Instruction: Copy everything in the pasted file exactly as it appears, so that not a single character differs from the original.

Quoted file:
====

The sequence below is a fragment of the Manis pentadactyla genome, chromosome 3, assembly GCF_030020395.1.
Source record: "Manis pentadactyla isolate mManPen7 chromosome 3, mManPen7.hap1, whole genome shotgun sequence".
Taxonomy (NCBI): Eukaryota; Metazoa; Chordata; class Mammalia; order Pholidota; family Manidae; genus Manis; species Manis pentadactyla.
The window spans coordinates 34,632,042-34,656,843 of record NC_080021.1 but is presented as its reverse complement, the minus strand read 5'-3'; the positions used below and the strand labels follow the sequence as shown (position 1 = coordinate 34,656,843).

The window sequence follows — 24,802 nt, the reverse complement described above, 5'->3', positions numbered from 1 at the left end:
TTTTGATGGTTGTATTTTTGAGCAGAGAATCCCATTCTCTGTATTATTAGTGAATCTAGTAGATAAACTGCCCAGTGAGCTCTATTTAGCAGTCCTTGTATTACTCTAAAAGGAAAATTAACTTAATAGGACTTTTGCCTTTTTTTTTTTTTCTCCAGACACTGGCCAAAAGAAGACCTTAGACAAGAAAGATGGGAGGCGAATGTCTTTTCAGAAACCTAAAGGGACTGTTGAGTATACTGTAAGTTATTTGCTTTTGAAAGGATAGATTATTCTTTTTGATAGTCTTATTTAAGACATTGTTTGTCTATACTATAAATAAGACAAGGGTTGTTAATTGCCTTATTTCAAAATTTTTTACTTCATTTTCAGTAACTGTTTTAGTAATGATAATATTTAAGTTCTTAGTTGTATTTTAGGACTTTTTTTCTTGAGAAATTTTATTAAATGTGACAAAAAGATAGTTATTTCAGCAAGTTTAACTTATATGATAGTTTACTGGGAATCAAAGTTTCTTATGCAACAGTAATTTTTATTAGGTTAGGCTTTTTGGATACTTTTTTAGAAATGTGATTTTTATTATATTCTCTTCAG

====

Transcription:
The sequence below is a fragment of the Manis pentadactyla genome, chromosome 3, assembly GCF_030020395.1.
Source record: "Manis pentadactyla isolate mManPen7 chromosome 3, mManPen7.hap1, whole genome shotgun sequence".
Taxonomy (NCBI): Eukaryota; Metazoa; Chordata; class Mammalia; order Pholidota; family Manidae; genus Manis; species Manis pentadactyla.
The window spans coordinates 34,632,042-34,656,843 of record NC_080021.1 but is presented as its reverse complement, the minus strand read 5'-3'; the positions used below and the strand labels follow the sequence as shown (position 1 = coordinate 34,656,843).

The window sequence follows — 24,802 nt, the reverse complement described above, 5'->3', positions numbered from 1 at the left end:
TTTTGATGGTTGTATTTTTGAGCAGAGAATCCCATTCTCTGTATTATTAGTGAATCTAGTAGATAAACTGCCCAGTGAGCTCTATTTAGCAGTCCTTGTATTACTCTAAAAGGAAAATTAACTTAATAGGACTTTTGCCTTTTTTTTTTTTTCTCCAGACACTGGCCAAAAGAAGACCTTAGACAAGAAAGATGGGAGGCGAATGTCTTTTCAGAAACCTAAAGGGACTGTTGAGTATACTGTAAGTTATTTGCTTTTGAAAGGATAGATTATTCTTTTTGATAGTCTTATTTAAGACATTGTTTGTCTATACTATAAATAAGACAAGGGTTGTTAATTGCCTTATTTCAAAATTTTTTACTTCATTTTCAGTAACTGTTTTAGTAATGATAATATTTAAGTTCTTAGTTGTATTTTAGGACTTTTTTTCTTGAGAAATTTTATTAAATGTGACAAAAAGATAGTTATTTCAGCAAGTTTAACTTATATGATAGTTTACTGGGAATCAAAGTTTCTTATGCAACAGTAATTTTTATTAGGTTAGGCTTTTTGGATACTTTTTTAGAAATGTGATTTTTATTATATTCTCTTCAG